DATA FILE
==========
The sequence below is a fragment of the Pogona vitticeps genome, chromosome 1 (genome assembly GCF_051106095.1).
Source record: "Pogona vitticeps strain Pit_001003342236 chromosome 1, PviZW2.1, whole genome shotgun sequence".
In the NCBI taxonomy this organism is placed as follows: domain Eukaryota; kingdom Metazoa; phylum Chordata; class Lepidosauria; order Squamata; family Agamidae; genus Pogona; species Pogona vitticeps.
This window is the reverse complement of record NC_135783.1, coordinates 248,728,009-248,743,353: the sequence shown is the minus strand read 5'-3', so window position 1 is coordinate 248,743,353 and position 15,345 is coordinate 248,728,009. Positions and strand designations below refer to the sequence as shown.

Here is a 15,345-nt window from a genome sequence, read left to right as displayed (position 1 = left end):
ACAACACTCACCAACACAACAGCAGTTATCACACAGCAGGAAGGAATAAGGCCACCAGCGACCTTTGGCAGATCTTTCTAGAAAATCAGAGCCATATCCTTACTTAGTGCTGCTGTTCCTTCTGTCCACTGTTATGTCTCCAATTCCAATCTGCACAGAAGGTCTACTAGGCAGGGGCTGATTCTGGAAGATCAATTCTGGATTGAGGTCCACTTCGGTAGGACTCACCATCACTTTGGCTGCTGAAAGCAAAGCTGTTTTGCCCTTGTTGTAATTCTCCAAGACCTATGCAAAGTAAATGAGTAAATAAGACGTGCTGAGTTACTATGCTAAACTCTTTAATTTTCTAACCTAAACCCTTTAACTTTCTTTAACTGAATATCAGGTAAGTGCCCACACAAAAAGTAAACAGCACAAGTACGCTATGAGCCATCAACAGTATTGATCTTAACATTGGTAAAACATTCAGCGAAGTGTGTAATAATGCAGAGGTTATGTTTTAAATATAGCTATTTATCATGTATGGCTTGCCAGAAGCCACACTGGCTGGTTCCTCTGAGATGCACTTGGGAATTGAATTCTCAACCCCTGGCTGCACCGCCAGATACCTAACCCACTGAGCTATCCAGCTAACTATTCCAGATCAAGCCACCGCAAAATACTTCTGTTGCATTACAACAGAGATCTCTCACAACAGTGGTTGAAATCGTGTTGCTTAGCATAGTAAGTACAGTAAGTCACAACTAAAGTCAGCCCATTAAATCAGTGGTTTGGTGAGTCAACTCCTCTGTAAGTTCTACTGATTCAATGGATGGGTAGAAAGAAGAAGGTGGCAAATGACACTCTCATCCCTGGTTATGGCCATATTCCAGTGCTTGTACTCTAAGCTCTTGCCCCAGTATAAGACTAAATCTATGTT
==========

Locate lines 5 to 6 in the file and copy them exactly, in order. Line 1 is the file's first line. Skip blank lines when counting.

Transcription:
Here is a 15,345-nt window from a genome sequence, read left to right as displayed (position 1 = left end):
ACAACACTCACCAACACAACAGCAGTTATCACACAGCAGGAAGGAATAAGGCCACCAGCGACCTTTGGCAGATCTTTCTAGAAAATCAGAGCCATATCCTTACTTAGTGCTGCTGTTCCTTCTGTCCACTGTTATGTCTCCAATTCCAATCTGCACAGAAGGTCTACTAGGCAGGGGCTGATTCTGGAAGATCAATTCTGGATTGAGGTCCACTTCGGTAGGACTCACCATCACTTTGGCTGCTGAAAGCAAAGCTGTTTTGCCCTTGTTGTAATTCTCCAAGACCTATGCAAAGTAAATGAGTAAATAAGACGTGCTGAGTTACTATGCTAAACTCTTTAATTTTCTAACCTAAACCCTTTAACTTTCTTTAACTGAATATCAGGTAAGTGCCCACACAAAAAGTAAACAGCACAAGTACGCTATGAGCCATCAACAGTATTGATCTTAACATTGGTAAAACATTCAGCGAAGTGTGTAATAATGCAGAGGTTATGTTTTAAATATAGCTATTTATCATGTATGGCTTGCCAGAAGCCACACTGGCTGGTTCCTCTGAGATGCACTTGGGAATTGAATTCTCAACCCCTGGCTGCACCGCCAGATACCTAACCCACTGAGCTATCCAGCTAACTATTCCAGATCAAGCCACCGCAAAATACTTCTGTTGCATTACAACAGAGATCTCTCACAACAGTGGTTGAAATCGTGTTGCTTAGCATAGTAAGTACAGTAAGTCACAACTAAAGTCAGCCCATTAAATCAGTGGTTTGGTGAGTCAACTCCTCTGTAAGTTCTACTGATTCAATGGATGGGTAGAAAGAAGAAGGTGGCAAATGACACTCTCATCCCTGGTTATGGCCATATTCCAGTGCTTGTACTCTAAGCTCTTGCCCCAGTATAAGACTAAATCTATGTT